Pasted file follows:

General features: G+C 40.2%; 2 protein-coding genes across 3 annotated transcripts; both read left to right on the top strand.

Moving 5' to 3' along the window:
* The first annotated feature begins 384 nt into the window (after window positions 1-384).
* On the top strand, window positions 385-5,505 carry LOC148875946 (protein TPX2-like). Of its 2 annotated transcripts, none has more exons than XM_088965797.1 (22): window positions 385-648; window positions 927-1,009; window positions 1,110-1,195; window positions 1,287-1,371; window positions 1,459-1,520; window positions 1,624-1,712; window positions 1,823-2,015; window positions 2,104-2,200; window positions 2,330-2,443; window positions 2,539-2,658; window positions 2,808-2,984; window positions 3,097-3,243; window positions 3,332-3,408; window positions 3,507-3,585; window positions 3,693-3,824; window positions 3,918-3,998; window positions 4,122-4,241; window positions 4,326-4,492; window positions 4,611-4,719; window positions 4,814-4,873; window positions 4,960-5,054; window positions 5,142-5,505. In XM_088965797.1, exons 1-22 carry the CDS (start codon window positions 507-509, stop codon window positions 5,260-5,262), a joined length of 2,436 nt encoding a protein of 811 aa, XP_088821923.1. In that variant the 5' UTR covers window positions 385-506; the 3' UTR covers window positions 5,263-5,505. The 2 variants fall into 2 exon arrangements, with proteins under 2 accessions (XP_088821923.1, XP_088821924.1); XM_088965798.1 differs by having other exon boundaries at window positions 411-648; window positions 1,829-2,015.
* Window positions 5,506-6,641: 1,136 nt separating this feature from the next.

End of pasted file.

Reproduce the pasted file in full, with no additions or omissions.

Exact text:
General features: G+C 40.2%; 2 protein-coding genes across 3 annotated transcripts; both read left to right on the top strand.

Moving 5' to 3' along the window:
* The first annotated feature begins 384 nt into the window (after window positions 1-384).
* On the top strand, window positions 385-5,505 carry LOC148875946 (protein TPX2-like). Of its 2 annotated transcripts, none has more exons than XM_088965797.1 (22): window positions 385-648; window positions 927-1,009; window positions 1,110-1,195; window positions 1,287-1,371; window positions 1,459-1,520; window positions 1,624-1,712; window positions 1,823-2,015; window positions 2,104-2,200; window positions 2,330-2,443; window positions 2,539-2,658; window positions 2,808-2,984; window positions 3,097-3,243; window positions 3,332-3,408; window positions 3,507-3,585; window positions 3,693-3,824; window positions 3,918-3,998; window positions 4,122-4,241; window positions 4,326-4,492; window positions 4,611-4,719; window positions 4,814-4,873; window positions 4,960-5,054; window positions 5,142-5,505. In XM_088965797.1, exons 1-22 carry the CDS (start codon window positions 507-509, stop codon window positions 5,260-5,262), a joined length of 2,436 nt encoding a protein of 811 aa, XP_088821923.1. In that variant the 5' UTR covers window positions 385-506; the 3' UTR covers window positions 5,263-5,505. The 2 variants fall into 2 exon arrangements, with proteins under 2 accessions (XP_088821923.1, XP_088821924.1); XM_088965798.1 differs by having other exon boundaries at window positions 411-648; window positions 1,829-2,015.
* Window positions 5,506-6,641: 1,136 nt separating this feature from the next.